Many of you follow me on Instagram for which I’m very grateful. You’ve seen in the last year several photos of my mom and me; the most recent was four days before her departure from us to her Home on February 5, 2020. I’ve been very preoccupied in the last six weeks with caring for her as much as I could. Gratefully God gave me many days with her.
In the days since her last breath I remained present in my brothers lives both in person and via email, text and calls as we planned two services to both honor my mom and her wonderful life and to bring hope to our combined 15 children plus spouses and 26 grandchildren who were greats to my mom. We felt eagerness and urgency to turn their eyes to Jesus. Ecclesiastes says, “It is better to go to the house of mourning than the house of feasting for this is the end of all mankind, and the living take it to heart,” (Ecclesiastes 7:2).
My mother was as fallen as we all are. She had her doubts, her faults, her guilt-tripping, her fears, but she believed in Jesus from an early age, got my father going to church again and kept all of us there regularly without fail until we were on our own. And then she and my dad continued to attend and invest in God’s people in their small town.
For her memorial I wrote a poem to share a peek into our lives, to honor her legacy and to point those in attendance to Jesus. I’d like to share it with you, my friends. In addition, I’ve added below the words of my sweet husband who really loved my mom, calling her the kindest person he ever knew. You might want to read what he wrote if you are or will be one day a mother-in-law.
We fixed the pillows
tucked her in
“are you warm enough?”
“I want a drink of water.”
The pink sippy cup
in my hand, to her lips,
she swallowed a few sips.
I prayed for her,
requested from God above
restorative sleep, peaceful dreams, abated pain.
Like so many times with my kids,
I thought for tonight we were finished,
it was way past her bedtime already.
But her soft voice interrupted my intentions …
“Sure. What would you like?”
Eyes closed … two words … “don’t know.”
“How about Dad’s favorite?”
We sang, my sister-in-law and me,
It Is Well With My Soul;
neither have singing voices,
but it was lovely enough
for my sweet mom.
I walked from her room,
asking in my heart,
“I don’t understand, Lord, why …
why must she suffer such indecencies,
endure discomfort, multiplied pains,
becoming a child again
almost completely dependent … again?”
I will trust Him.
Mom has become small.
Jesus blessed smallness
told all adults to become like children
pronounced humility the path to greatness
to honor in His kingdom.
My Ashley spent the night with her one night.
Mom loved it, loved not being alone,
so every night after, someone was present
on the little pallet we made
with memory foam and quilts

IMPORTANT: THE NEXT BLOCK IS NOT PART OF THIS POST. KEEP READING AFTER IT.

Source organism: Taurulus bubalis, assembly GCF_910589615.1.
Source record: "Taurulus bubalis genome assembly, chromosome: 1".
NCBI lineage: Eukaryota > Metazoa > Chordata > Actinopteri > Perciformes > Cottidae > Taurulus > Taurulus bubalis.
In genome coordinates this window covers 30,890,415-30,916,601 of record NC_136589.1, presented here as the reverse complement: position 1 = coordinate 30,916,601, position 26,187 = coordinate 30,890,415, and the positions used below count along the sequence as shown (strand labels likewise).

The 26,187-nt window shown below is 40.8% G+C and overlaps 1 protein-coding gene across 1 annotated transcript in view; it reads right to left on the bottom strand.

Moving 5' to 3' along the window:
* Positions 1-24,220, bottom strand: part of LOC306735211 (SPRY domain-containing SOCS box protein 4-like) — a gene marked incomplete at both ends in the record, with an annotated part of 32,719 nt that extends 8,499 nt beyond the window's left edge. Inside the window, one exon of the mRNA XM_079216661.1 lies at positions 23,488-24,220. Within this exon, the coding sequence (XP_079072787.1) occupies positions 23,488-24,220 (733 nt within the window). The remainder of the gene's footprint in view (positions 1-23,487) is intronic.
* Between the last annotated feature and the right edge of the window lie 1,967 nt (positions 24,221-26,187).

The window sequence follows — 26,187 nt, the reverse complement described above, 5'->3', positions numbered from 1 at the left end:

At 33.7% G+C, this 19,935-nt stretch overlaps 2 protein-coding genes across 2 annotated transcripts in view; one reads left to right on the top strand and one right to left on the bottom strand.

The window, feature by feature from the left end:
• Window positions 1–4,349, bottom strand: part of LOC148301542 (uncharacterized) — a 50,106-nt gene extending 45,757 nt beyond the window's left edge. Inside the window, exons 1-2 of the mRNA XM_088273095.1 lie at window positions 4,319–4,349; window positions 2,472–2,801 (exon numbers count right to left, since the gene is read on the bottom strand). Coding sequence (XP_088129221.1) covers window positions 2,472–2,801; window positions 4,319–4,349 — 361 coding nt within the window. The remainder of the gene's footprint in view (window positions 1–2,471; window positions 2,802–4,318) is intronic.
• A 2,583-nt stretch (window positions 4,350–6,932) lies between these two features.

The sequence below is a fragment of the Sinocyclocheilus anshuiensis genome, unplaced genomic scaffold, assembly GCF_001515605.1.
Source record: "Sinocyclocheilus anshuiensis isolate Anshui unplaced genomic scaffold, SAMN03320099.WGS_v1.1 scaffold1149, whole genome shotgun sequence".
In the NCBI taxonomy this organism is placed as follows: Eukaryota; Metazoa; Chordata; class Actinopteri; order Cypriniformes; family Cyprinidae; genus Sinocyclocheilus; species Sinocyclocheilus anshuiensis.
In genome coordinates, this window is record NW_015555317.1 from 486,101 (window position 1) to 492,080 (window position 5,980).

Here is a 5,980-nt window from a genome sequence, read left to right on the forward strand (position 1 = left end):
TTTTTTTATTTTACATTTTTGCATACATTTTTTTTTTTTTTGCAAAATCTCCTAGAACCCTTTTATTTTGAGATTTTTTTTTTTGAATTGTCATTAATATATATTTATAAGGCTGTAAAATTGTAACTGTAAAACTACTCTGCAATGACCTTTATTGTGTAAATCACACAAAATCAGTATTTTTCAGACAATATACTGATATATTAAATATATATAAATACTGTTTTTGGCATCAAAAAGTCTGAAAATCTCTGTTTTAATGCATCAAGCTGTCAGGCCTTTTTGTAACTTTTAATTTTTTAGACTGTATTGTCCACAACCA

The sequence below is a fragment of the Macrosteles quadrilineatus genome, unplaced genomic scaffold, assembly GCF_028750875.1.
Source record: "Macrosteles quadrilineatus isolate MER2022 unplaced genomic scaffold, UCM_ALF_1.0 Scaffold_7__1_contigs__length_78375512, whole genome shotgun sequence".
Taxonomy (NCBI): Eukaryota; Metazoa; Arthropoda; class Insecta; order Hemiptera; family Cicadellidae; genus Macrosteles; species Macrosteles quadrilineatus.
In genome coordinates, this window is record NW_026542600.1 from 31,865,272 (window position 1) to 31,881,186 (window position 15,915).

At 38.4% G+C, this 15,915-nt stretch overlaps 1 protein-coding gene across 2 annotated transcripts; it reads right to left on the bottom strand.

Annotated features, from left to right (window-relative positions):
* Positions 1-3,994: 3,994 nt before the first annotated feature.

next to her bed.
our steady presence to serve every need
produced precious … holy … moments
as we went near heaven’s doorway with her.
Not all moments were sad.
One day she fussed that my shoes were too loud
on the old yellow pine floors.
On another she demanded with feisty authority
“bring your conversations in here”
her greatest desire was being with … us.
Sounds like my Emmanuel.
Jesus came here to be near me always
to be near mom forever.
On the morning of her departure
she asked me, “where is everyone?”
It was 5 am.
I was sitting on the side of her bed
hoping to soothe, calm her,
her body was shutting down and everything hurt
every fiber deprived of nourishment and water.
Who was everyone I wondered,
then realized she meant her family.
So many had come to be near one more time.
Why weren’t they all here … now?
“They are all sleeping,” I said.
Her eyes closed.
That day, like many before,
she had talked in disjointed phrases,
but with a steady theme,
“God, please take me Home
Now we who are left
wonder at her invisible-to-us transformation.
She is gone from our sight
but more alive than ever because she believed in Jesus.
Calvin Miller wrote,
Living is a temporary art,
dying is getting dressed for God.
Our graves are merely doorways cut in sod.
We stood there on holy ground.
Still … today … we are standing on holy ground
because He is always near.
A Tribute from Dennis:
I have no idea what it’s like for a mom to give her “only” daughter away to a young man, but I do know that it couldn’t have been easy…at least, I’m sure I didn’t make it easy on you. But I want you to know that you sure made it easy for Barbara and me to start our journey together more than 43 years ago and I want to express my profound admiration, appreciation, and affection as you celebrate your 90th.
You make this tribute a privilege and easy to write. Read Dennis’s tribute here.